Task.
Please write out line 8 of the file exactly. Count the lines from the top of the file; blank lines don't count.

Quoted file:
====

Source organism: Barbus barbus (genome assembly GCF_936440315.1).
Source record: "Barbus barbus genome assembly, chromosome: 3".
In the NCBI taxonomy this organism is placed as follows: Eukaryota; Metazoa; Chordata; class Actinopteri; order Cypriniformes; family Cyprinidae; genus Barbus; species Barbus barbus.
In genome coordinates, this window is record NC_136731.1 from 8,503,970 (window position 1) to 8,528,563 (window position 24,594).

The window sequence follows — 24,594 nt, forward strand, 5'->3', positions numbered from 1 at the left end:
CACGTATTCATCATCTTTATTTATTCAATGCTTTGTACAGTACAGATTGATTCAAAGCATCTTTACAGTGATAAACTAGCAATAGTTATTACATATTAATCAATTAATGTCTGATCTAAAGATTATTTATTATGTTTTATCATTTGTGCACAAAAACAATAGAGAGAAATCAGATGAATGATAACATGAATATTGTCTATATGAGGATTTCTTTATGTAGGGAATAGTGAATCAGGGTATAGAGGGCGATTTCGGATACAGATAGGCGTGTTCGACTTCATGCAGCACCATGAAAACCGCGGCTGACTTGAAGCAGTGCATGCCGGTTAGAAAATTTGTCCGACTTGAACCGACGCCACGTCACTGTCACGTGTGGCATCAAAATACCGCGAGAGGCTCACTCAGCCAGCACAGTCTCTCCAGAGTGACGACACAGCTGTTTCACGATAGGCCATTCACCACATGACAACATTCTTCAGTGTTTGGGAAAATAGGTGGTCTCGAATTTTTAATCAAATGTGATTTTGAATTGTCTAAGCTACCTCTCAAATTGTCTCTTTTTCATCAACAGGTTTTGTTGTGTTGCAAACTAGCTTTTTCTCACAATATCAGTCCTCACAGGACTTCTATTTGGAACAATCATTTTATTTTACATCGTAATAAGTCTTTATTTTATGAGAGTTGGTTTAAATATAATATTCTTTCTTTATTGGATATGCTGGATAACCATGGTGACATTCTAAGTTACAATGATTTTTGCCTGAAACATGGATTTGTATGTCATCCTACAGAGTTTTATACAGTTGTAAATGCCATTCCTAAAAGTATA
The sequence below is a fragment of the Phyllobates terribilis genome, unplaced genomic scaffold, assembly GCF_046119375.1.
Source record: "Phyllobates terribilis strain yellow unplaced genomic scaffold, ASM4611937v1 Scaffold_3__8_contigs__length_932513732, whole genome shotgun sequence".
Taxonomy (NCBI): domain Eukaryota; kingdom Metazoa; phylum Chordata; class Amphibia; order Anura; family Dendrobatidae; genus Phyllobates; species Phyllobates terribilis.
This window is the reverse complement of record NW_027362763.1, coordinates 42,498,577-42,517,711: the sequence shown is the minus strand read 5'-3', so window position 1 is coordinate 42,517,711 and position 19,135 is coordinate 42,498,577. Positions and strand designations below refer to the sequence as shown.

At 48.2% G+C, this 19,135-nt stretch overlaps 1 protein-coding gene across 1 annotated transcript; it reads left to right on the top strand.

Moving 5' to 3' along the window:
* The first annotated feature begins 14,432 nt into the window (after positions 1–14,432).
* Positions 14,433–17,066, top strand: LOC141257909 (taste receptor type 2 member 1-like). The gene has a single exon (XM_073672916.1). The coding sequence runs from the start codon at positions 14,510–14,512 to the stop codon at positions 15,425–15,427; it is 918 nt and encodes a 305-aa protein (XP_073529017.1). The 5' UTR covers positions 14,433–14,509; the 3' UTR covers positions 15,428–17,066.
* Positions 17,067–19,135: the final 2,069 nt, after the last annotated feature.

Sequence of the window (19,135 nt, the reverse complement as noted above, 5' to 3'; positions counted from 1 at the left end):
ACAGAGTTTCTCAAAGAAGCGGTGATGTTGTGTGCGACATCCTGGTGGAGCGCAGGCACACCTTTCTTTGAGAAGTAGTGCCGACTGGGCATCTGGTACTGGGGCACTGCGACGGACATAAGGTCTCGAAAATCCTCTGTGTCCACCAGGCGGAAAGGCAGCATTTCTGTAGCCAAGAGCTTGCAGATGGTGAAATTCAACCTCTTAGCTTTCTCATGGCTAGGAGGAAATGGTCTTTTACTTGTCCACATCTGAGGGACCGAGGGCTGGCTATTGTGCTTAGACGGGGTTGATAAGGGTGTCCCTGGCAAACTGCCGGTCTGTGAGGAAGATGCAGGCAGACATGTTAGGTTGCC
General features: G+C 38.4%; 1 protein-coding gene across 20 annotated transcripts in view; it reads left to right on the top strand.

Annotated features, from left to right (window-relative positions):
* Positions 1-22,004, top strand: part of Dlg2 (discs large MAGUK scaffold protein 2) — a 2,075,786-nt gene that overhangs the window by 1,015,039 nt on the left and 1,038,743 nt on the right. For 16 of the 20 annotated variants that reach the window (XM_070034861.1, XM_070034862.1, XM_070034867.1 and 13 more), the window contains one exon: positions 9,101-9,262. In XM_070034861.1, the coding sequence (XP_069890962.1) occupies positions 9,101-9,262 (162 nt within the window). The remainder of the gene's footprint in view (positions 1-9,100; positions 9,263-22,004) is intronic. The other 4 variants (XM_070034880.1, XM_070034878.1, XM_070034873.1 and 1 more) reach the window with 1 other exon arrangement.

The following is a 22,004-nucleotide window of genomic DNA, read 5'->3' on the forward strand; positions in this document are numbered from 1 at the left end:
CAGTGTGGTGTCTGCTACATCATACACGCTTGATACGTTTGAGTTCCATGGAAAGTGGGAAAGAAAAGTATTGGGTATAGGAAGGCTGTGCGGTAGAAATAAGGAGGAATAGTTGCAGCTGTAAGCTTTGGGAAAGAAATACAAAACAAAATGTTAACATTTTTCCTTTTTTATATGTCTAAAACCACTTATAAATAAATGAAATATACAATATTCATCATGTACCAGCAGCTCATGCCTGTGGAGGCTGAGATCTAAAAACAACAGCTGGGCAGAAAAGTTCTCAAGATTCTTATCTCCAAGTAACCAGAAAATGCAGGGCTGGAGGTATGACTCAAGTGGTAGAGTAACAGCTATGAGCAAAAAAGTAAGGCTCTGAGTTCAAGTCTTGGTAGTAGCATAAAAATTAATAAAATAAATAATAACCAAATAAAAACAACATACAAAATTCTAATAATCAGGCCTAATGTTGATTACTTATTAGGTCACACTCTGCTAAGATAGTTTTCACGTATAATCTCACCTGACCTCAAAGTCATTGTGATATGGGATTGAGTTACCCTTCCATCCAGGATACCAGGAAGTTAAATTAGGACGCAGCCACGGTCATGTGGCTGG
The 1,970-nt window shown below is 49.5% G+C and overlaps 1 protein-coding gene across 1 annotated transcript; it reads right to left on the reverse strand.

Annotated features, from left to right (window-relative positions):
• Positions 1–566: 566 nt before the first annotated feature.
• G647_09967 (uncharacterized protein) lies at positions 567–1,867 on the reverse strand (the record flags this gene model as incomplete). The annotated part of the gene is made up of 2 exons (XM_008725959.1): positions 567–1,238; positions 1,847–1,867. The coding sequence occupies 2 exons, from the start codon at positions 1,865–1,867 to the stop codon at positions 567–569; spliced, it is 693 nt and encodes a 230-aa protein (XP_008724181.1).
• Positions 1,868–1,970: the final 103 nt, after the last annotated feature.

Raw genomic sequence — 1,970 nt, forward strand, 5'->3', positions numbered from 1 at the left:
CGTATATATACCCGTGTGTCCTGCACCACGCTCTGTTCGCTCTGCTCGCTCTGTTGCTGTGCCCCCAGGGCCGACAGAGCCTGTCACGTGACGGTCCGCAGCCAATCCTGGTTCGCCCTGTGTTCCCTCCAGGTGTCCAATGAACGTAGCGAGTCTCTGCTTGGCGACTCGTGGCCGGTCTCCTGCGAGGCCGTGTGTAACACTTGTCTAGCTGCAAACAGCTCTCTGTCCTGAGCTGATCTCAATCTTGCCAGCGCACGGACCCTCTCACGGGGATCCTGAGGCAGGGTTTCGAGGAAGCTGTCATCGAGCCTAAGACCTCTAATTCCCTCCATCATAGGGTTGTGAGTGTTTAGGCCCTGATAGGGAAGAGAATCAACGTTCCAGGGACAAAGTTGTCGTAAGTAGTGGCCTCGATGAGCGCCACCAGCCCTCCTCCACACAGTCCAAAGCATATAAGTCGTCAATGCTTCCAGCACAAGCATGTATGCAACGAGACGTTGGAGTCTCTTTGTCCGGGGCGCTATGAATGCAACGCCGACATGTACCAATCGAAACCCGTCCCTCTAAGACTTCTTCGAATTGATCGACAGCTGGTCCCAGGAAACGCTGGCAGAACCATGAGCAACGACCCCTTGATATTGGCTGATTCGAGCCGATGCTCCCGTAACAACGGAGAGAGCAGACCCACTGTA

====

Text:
Source record: "Phyllobates terribilis strain yellow unplaced genomic scaffold, ASM4611937v1 Scaffold_3__8_contigs__length_932513732, whole genome shotgun sequence".